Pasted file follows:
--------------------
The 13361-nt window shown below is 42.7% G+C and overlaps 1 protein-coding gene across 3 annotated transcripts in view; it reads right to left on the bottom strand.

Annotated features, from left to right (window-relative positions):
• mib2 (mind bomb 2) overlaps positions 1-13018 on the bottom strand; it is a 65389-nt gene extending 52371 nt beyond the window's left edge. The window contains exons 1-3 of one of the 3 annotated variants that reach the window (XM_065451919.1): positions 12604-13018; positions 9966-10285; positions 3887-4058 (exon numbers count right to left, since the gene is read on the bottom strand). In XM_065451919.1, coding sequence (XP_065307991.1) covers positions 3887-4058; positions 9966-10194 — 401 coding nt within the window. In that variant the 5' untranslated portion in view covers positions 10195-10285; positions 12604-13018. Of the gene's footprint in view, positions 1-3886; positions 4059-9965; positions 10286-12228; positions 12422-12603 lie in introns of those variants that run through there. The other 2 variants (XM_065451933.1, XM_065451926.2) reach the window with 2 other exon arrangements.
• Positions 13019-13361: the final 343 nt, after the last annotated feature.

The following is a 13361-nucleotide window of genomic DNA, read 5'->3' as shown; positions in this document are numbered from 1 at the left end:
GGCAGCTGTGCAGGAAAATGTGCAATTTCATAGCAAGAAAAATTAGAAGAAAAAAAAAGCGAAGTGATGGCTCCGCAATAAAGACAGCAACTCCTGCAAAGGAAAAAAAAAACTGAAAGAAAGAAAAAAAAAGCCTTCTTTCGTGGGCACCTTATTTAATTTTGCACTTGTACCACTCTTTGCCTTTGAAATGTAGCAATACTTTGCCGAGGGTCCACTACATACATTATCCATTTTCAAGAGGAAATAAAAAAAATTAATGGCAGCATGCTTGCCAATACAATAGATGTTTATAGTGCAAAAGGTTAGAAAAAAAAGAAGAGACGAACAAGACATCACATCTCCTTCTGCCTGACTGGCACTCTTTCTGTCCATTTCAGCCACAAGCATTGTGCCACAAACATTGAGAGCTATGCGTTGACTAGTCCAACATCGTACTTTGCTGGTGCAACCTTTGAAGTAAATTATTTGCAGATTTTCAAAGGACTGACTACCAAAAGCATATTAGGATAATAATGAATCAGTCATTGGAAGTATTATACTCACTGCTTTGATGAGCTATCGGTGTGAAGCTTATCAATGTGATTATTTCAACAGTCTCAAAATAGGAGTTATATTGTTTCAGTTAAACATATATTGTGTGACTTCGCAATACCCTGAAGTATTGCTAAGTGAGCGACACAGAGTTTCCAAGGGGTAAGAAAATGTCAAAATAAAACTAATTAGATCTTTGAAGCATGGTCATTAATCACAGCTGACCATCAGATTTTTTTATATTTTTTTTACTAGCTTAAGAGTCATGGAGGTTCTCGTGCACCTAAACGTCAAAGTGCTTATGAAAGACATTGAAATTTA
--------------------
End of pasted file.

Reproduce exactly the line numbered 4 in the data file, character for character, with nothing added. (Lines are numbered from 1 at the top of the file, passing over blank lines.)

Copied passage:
• Positions 13019-13361: the final 343 nt, after the last annotated feature.